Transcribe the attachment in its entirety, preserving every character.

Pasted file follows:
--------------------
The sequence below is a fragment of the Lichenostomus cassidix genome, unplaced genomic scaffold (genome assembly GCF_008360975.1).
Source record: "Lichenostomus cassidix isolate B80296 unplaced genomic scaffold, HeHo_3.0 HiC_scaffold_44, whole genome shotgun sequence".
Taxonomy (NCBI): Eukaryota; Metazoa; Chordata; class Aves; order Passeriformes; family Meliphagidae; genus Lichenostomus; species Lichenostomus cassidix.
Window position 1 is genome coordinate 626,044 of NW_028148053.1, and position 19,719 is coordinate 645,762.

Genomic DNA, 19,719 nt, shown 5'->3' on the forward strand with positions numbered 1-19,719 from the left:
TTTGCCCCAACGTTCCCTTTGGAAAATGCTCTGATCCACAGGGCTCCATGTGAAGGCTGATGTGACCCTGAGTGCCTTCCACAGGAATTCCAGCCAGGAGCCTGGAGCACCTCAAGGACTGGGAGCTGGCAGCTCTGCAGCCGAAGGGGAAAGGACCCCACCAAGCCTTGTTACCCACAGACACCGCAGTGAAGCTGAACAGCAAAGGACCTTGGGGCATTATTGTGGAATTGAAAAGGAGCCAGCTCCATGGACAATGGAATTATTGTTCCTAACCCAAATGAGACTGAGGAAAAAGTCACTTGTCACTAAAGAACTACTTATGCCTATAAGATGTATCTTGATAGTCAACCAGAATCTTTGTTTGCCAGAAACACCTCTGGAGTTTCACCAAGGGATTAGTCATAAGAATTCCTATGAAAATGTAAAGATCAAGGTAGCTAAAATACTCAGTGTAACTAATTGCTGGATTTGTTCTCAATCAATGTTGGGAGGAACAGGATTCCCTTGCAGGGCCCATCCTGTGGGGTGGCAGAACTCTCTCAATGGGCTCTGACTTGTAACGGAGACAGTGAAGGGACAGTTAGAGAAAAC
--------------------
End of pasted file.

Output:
The sequence below is a fragment of the Lichenostomus cassidix genome, unplaced genomic scaffold (genome assembly GCF_008360975.1).
Source record: "Lichenostomus cassidix isolate B80296 unplaced genomic scaffold, HeHo_3.0 HiC_scaffold_44, whole genome shotgun sequence".
Taxonomy (NCBI): Eukaryota; Metazoa; Chordata; class Aves; order Passeriformes; family Meliphagidae; genus Lichenostomus; species Lichenostomus cassidix.
Window position 1 is genome coordinate 626,044 of NW_028148053.1, and position 19,719 is coordinate 645,762.

Genomic DNA, 19,719 nt, shown 5'->3' on the forward strand with positions numbered 1-19,719 from the left:
TTTGCCCCAACGTTCCCTTTGGAAAATGCTCTGATCCACAGGGCTCCATGTGAAGGCTGATGTGACCCTGAGTGCCTTCCACAGGAATTCCAGCCAGGAGCCTGGAGCACCTCAAGGACTGGGAGCTGGCAGCTCTGCAGCCGAAGGGGAAAGGACCCCACCAAGCCTTGTTACCCACAGACACCGCAGTGAAGCTGAACAGCAAAGGACCTTGGGGCATTATTGTGGAATTGAAAAGGAGCCAGCTCCATGGACAATGGAATTATTGTTCCTAACCCAAATGAGACTGAGGAAAAAGTCACTTGTCACTAAAGAACTACTTATGCCTATAAGATGTATCTTGATAGTCAACCAGAATCTTTGTTTGCCAGAAACACCTCTGGAGTTTCACCAAGGGATTAGTCATAAGAATTCCTATGAAAATGTAAAGATCAAGGTAGCTAAAATACTCAGTGTAACTAATTGCTGGATTTGTTCTCAATCAATGTTGGGAGGAACAGGATTCCCTTGCAGGGCCCATCCTGTGGGGTGGCAGAACTCTCTCAATGGGCTCTGACTTGTAACGGAGACAGTGAAGGGACAGTTAGAGAAAAC